Winning has a funny way of changing perceptions. When you win, all of a sudden everything you do turns to gold. You can stumble, you can make mistakes, but those get swept quickly under the rug under the bright lights of winning. Likewise when you lose, all of a sudden everything you do is seen as yet another sign of your incompetence. Anything you do can and will be used against you in the Court of Fan Opinion Law.
Mike Gillis enjoyed both sides of this equation during his time with Vancouver. Despite initial concerns about an agent with no previous front office experience running the team, Gillis quickly turned those criticisms aside by not only simply being different than his predecessor Dave Nonis (anything you do to differentiate yourself from the old losing regime is a bonus, which is probably why Dave Nonis, a Burke protege, was never really embraced in Vancouver), but more importantly, just by winning.
When Mike Gillis was enjoying the upswing of his time in Vancouver, riding Luongo, the Sedins and Kesler in their primes and winning President Trophies left and right (sweet, sweet President Trophies), he was viewed as a great GM. He was cold, he was calculating, he was an assassin who always got his man. Patrick White for Ehrhoff? My god, Gillis is a genius using the cap situation to his advantage. Picking up Higgins and Lapierre at low prices? Gillis strikes again!
Even the weird things like sleep doctors and personal chefs for Kyle Wellwood were viewed as amusing side stories and just another example of Gillis doing anything possible to gain an edge over his opponents. He was thinking outside the box, people would exclaim!
Then came the losing. After the Canucks failed to win the Cup in 2011, and Mike Gillis began having his midlife Canucks crisis (“I should buy a David Booth”), the Canucks began to lose in the playoffs. And not just lose, mind you; they tanked out in the first round, putting up about as much fight as Kyle Wellwood resisting seconds at the buffet table (I own a Wellwood jersey so I’m allowed to make two outdated Wellwood references in one post. It was either that or a Sundin getting tired joke.) Then came the ultimate losing season in 2014, in which if you didn’t know any better, you would have sworn it was done on purpose because there is no way someone stumbles by accident into a season that bad.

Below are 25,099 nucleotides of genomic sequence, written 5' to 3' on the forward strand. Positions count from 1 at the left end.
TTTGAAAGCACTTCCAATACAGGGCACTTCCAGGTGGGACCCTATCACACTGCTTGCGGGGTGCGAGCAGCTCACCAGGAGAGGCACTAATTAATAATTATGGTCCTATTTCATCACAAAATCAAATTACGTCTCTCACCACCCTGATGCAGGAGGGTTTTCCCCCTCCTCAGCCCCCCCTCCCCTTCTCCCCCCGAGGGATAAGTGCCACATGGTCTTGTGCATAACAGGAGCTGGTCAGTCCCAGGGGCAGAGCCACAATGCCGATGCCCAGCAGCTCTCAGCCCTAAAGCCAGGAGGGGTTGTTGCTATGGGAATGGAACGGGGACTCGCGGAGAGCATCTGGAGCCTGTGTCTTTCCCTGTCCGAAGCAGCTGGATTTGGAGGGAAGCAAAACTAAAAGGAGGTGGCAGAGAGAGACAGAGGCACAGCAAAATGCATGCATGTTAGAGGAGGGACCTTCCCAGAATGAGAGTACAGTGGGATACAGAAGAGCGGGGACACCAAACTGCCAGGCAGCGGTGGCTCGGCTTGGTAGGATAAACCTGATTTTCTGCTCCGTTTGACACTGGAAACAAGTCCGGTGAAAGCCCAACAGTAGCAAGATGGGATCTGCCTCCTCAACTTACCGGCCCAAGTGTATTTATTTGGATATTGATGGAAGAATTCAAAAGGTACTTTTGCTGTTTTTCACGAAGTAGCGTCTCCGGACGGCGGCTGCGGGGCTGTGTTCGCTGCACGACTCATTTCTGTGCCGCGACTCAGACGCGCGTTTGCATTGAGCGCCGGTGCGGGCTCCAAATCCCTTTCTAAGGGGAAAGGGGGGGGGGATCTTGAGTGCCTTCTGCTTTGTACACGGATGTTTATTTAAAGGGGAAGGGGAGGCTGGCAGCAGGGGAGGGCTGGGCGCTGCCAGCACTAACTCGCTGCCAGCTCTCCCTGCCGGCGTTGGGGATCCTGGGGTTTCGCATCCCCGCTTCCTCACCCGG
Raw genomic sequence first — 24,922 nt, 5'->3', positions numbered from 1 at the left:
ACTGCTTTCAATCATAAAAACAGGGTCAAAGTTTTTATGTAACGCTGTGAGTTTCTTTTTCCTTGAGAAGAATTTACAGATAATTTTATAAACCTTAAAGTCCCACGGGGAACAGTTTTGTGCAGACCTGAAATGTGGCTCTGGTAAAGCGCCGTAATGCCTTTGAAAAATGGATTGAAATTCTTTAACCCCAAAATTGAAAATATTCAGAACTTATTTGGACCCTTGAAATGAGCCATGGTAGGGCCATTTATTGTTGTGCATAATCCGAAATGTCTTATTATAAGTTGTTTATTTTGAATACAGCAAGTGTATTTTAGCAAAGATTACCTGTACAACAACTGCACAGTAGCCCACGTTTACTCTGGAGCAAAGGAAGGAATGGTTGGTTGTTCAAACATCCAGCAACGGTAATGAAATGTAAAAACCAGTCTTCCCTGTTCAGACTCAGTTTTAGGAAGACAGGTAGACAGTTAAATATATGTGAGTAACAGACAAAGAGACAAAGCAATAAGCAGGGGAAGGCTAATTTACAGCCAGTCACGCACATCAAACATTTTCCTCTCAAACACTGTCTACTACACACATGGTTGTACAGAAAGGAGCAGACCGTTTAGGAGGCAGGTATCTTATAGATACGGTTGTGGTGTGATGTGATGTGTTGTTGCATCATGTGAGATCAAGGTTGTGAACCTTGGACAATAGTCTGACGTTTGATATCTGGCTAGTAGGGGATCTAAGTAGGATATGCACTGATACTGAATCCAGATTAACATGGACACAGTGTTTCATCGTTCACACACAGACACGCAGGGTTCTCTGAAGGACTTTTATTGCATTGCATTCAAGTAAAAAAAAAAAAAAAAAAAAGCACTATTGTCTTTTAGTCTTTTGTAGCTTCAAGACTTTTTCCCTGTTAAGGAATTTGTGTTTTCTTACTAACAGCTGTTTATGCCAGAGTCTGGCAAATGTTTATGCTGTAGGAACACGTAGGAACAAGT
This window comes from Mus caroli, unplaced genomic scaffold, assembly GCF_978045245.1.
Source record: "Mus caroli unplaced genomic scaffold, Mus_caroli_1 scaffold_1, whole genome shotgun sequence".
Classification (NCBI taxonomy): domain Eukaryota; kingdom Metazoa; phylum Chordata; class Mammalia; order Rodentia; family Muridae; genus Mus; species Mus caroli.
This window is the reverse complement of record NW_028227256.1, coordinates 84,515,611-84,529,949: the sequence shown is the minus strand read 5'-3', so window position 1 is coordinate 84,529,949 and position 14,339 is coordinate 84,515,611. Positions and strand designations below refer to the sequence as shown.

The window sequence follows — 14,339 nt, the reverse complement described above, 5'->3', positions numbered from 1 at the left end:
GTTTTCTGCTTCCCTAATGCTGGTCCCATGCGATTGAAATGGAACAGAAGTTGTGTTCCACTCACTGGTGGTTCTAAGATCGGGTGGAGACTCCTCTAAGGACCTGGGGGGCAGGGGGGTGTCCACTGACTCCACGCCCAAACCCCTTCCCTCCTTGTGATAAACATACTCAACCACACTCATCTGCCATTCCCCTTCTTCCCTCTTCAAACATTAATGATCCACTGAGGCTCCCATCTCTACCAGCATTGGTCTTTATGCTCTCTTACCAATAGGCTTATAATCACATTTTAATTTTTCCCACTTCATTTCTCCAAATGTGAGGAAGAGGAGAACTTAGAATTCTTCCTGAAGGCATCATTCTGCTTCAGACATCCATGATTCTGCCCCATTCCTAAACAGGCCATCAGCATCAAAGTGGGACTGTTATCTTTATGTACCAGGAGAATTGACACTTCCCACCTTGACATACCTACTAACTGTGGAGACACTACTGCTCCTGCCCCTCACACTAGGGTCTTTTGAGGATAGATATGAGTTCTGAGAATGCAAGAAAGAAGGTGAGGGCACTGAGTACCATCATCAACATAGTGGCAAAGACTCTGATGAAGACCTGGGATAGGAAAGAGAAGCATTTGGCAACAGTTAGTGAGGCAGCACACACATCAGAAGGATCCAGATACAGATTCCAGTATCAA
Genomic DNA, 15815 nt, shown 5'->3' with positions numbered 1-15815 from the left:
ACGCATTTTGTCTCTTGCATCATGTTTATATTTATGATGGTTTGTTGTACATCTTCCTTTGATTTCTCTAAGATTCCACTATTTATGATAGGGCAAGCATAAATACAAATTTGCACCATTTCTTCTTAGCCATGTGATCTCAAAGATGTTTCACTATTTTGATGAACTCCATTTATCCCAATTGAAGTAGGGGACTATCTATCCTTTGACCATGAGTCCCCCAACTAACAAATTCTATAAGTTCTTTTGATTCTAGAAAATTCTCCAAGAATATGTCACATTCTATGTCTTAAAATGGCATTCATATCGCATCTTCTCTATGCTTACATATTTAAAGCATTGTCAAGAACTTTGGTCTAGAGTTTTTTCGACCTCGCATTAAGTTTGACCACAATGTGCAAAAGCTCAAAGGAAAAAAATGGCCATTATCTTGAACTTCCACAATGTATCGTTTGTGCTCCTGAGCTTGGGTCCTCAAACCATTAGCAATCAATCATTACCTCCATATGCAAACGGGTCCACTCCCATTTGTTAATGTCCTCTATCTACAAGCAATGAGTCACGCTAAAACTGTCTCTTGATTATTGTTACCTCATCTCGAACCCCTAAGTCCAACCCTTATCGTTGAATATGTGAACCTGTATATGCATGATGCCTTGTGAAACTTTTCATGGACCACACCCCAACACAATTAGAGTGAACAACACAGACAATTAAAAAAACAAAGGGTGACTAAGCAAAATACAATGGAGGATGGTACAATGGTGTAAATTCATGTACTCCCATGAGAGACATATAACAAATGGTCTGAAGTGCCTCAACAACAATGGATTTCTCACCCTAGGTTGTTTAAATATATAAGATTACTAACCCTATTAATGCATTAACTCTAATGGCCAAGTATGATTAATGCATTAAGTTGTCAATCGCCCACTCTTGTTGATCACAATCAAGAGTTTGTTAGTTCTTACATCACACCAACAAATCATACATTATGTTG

(Inserting a picture break to relax your eyes. Plus it’s Wellwood with freaking frosted tips. That’s amazing.)
Alas, Torts and Gillis somehow managed to make the Jeff Cowan-led Canucks seem like a real barn burner of an offensive team, which as we know ended in Torts and Gillis being fired. In the resulting autopsy of Mike Gillis’ reign, all of the things that initially made Gillis seem awesome (cold, calculating, shrewd, thinks outside the box) became really bad negatives (never acts quickly enough, always over values his assets, wastes time on stupid things like sleep doctors, his cold attitude makes other GMs hate him).
As Harvey Dent once astutely said “You either die a hero or live long enough to see yourself become the villain”, and that was certainly the case with Mike Gillis. Had the Canucks won the Cup in 2011, his best move probably would have been to retire right away. Hell, even though they lost he was probably better served jumping ship at that point.